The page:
The M200’s implementation of speech recognition is slightly different than that of other Tablet PC’s.  It uses a three-microphone array to increase the accuracy of the speech recognition system.  This is another example of Toshiba going beyond the call of duty. My experience was very promising. I found this speech recognition implementation responsive, even when running on batteries, but the text did not always match my speech precisely. Accuracy increased if I spoke very slowly, but even then it was not 100% accurate. Speech recognition is a welcome addition to the PC. In fact, large parts of this review were completed using dictation directly to the M200. This is not a gimmick; with enough time I think that the Tablet’s speech recognition system could be configured to work very reliably. The next step in its evolution would be to make it even easier to set-up. Clearly Microsoft is making progress in this area and I imagine it will not be long before this technology is really useful for average computer users. The more people use this, the more feedback Microsoft will receive and hopefully that feedback will be used to improve the implementation of this technology.

Overall I would rate the slightly more conservative Microsoft pen input method as being superior to voice recognition for everyday computing — and particularly so given its relevance to creative professionals. The advantage of the pen-based input method is probably temporary. I can imagine that future improvements to the speech input method will make the Tablet PC a speech-based platform. That is, after all, the way most people are accustomed to communicating.  

Will I be the only one on my block with a Tablet?

There is no question that consumer take-up of this platform has been slow. The Tablet PC has existed now for about two years (although efforts at this type of device go much further back in PC history). For people that have tried Tablets this failure is a real mystery. There was a huge push for Tablet PCs when MS launched this platform a couple of years ago, but the marketing was terrible. I actually found myself less likely to buy a Tablet PC as they seemed to be targeted at people who spent all of their time in meetings, running around offices with Starbucks coffees getting absolutely nothing done. It was an image of the workplace that reeked of 1999. Actually Tablet PC advertising was beyond terrible as it utterly failed to illustrate the creativity a tool like the Tablet PC can unlock. Luckily for MS and its partners, this platform sells itself if buyers can get access to one. And there is the problem — this is still a fringe product.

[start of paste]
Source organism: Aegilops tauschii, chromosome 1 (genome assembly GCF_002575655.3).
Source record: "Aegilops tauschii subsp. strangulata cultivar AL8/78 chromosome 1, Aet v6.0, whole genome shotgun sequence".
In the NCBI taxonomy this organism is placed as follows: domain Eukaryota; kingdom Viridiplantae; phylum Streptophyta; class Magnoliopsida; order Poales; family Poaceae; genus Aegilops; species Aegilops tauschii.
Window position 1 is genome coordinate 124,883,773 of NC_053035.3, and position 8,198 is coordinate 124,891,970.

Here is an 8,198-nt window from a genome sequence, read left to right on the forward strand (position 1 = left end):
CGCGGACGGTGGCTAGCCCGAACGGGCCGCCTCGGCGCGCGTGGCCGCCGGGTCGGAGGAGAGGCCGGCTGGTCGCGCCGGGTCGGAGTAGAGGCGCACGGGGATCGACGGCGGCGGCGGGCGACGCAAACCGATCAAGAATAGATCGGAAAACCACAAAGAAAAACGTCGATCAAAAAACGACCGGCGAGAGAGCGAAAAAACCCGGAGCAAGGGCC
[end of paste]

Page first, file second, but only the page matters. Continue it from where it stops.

Certainly, the terrible marketing and high initial prices did not help matters. But I don’t think anyone made the effort to show regular folks the advantages of this platform. Speaking to your computer and writing on its screen, are more natural methods of interaction than a keyboard. Slowly people are discovering this platform on their own — like me for example — and there really is no going back.

In some vertical markets such as Medicine and industries that require remote location fieldwork, the Tablet PC has gained a strong foothold. Perhaps people that use these devices at work will also look for suitable models for home use.